LEGAL MUST KNOW: The Difference Between Copyright and Trademark

As entrepreneurs and online business owners, protecting our intellectual property is paramount/vital/really freaking important!!

In the realm of intellectual property (aka IP), two forms of protection often come into play AND are often confused: Copyright and Trademark.  

While both are important tools for safeguarding our creations and our brand, they serve distinct purposes and cover different aspects of our business.  Today, let’s do a quickie on the key differences between Copyright and Trademark to help you understand their roles in protecting your IP, and therefore protecting your business.


Copyright is a form of protection granted to original works of authorship, such as literary, artistic, musical, and other creative expressions, fixed in a tangible medium. This protection is automatic from the moment the work is created, meaning you don't need to register or take any formal steps to obtain copyright rights. Nobody else can use it, steal it, profit from it without your permission in theory.  However, in practice, the internet is the wild west and people do steal things all the time.  If this happens to you, you can send a Cease & Desist Letter OR you can register the copyright with the U.S. government, and then you can bring a claim for copyright infringement.


  • What it Protects: Copyright protects the actual content you are creating, not the ideas themselves. So think, books, ebooks, courses, photographs, paintings, songs, movies, etc.  It grants exclusive rights to the creator, allowing them to reproduce, distribute, perform, display, and create derivative works based on their original creation.
  • Duration of Protection: In most countries, including the United States, copyright protection lasts for the creator's lifetime plus an additional period (here it’s 70 years) after their death. After the copyright expires, the work enters the “public domain” and can be freely used by anyone. Want to use Mozart’s music as your podcast opener? Feel Free!
  • Copyright Symbol: While not mandatory (AND DOESN’T REALLY DO anything), displaying the © symbol, along with the name of the copyright owner and the year of creation, serves as a notice to the public and potential infringers that the work is protected.


A trademark is a word, phrase or symbol that identifies and distinguishes the goods or services of one entity from those of others. It can include names, logos, slogans, and even distinctive packaging (hello Tiffany Blue). Unlike copyright, trademark protection is not automatic and you must register it with the government (here it’s the United States Patent and Trademark Office (USPTO)). Registration can take over a year, is quite complicated and you will want a trademark attorney to help you (Hi, hi!). Learn more about our trademark packages HERE.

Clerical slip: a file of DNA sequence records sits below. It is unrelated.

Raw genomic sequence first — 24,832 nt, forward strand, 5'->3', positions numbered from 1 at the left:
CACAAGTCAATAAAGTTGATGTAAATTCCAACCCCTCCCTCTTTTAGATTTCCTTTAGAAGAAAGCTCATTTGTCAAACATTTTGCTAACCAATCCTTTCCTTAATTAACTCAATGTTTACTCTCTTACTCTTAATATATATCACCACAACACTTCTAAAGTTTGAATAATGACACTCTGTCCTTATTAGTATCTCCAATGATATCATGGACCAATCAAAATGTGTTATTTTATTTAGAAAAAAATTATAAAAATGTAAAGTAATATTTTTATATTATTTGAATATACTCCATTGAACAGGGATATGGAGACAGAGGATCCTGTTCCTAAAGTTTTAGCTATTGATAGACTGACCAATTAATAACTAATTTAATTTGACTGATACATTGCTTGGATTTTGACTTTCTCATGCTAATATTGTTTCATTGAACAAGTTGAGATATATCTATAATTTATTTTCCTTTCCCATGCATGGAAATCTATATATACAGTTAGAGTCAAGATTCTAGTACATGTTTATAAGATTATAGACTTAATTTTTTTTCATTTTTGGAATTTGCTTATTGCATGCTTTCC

• What it Protects: Trademarks protect your brand - your business name, program name, signature course, logos, podcast, etc. They are the indicators of the source of goods or services. They prevent others from using a similar mark that may cause confusion among consumers. We see a “swoosh” on a shoe, we think Nike. We see a white cup with a green circle, we think Starbucks.  We see B-School, we think Marie Forleo. These are all trademarks. 
  • Duration of Protection: Trademark protection can last indefinitely, as long as the mark is actively used in commerce and USPTO fees are paid as required by law.
  • Trademark Symbol: Trademarks get the ® symbol once they are officially registered with the USPTO. However, before registration, the ™ symbol can be used to indicate that the mark is being claimed as a trademark, a lot of people do this but it definitely doesn’t give you any actual legal protection like the ®. 


The main distinction between Copyright and Trademark are their purposes. Copyright is about content and creative works, while Trademark focuses on safeguarding brands and their reputation.

Trademarks are powerful business assets and can be traded or sold (AND are crucial to have if you are considering ever selling your business).  Copyright is important for signature works, like ebooks, courses, etc.

Understanding the difference between Copyright and Trademark is important and each serve their purpose. After reading this, hopefully you have a better understanding of which is which and when you may need to utilize each.  If you have questions, feel free to leave a comment below!

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